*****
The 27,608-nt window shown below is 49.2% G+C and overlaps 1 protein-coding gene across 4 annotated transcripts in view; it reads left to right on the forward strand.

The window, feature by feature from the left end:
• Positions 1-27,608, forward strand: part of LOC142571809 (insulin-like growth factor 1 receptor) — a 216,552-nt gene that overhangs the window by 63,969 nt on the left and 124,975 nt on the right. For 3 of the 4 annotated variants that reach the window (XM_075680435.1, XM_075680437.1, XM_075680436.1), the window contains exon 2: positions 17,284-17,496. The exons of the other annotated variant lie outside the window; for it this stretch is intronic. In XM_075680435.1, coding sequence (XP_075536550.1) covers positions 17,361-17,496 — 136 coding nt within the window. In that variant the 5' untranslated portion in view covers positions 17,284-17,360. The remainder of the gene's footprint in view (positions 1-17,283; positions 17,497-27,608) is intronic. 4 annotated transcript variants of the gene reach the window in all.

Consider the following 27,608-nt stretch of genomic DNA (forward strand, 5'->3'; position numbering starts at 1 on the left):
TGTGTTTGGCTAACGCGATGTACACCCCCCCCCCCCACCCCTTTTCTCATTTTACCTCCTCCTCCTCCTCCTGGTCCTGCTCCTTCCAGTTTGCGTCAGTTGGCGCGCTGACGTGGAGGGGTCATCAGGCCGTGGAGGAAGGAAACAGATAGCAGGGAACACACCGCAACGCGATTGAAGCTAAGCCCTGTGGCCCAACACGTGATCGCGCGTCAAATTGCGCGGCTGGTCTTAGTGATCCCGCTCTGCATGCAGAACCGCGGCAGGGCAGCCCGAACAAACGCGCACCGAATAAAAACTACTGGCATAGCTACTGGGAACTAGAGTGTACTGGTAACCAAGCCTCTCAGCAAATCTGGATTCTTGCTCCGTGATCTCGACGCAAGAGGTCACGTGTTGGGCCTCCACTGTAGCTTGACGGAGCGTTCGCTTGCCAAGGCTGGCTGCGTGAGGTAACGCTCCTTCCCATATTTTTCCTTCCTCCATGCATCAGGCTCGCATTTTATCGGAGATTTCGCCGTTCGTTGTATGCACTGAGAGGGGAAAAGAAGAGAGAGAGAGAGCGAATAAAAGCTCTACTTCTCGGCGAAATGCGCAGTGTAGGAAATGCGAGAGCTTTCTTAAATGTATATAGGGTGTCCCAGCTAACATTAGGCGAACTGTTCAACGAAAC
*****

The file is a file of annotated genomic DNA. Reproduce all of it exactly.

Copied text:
The 27,608-nt window shown below is 49.2% G+C and overlaps 1 protein-coding gene across 4 annotated transcripts in view; it reads left to right on the forward strand.

The window, feature by feature from the left end:
• Positions 1-27,608, forward strand: part of LOC142571809 (insulin-like growth factor 1 receptor) — a 216,552-nt gene that overhangs the window by 63,969 nt on the left and 124,975 nt on the right. For 3 of the 4 annotated variants that reach the window (XM_075680435.1, XM_075680437.1, XM_075680436.1), the window contains exon 2: positions 17,284-17,496. The exons of the other annotated variant lie outside the window; for it this stretch is intronic. In XM_075680435.1, coding sequence (XP_075536550.1) covers positions 17,361-17,496 — 136 coding nt within the window. In that variant the 5' untranslated portion in view covers positions 17,284-17,360. The remainder of the gene's footprint in view (positions 1-17,283; positions 17,497-27,608) is intronic. 4 annotated transcript variants of the gene reach the window in all.

Consider the following 27,608-nt stretch of genomic DNA (forward strand, 5'->3'; position numbering starts at 1 on the left):
TGTGTTTGGCTAACGCGATGTACACCCCCCCCCCCCACCCCTTTTCTCATTTTACCTCCTCCTCCTCCTCCTGGTCCTGCTCCTTCCAGTTTGCGTCAGTTGGCGCGCTGACGTGGAGGGGTCATCAGGCCGTGGAGGAAGGAAACAGATAGCAGGGAACACACCGCAACGCGATTGAAGCTAAGCCCTGTGGCCCAACACGTGATCGCGCGTCAAATTGCGCGGCTGGTCTTAGTGATCCCGCTCTGCATGCAGAACCGCGGCAGGGCAGCCCGAACAAACGCGCACCGAATAAAAACTACTGGCATAGCTACTGGGAACTAGAGTGTACTGGTAACCAAGCCTCTCAGCAAATCTGGATTCTTGCTCCGTGATCTCGACGCAAGAGGTCACGTGTTGGGCCTCCACTGTAGCTTGACGGAGCGTTCGCTTGCCAAGGCTGGCTGCGTGAGGTAACGCTCCTTCCCATATTTTTCCTTCCTCCATGCATCAGGCTCGCATTTTATCGGAGATTTCGCCGTTCGTTGTATGCACTGAGAGGGGAAAAGAAGAGAGAGAGAGAGCGAATAAAAGCTCTACTTCTCGGCGAAATGCGCAGTGTAGGAAATGCGAGAGCTTTCTTAAATGTATATAGGGTGTCCCAGCTAACATTAGGCGAACTGTTCAACGAAAC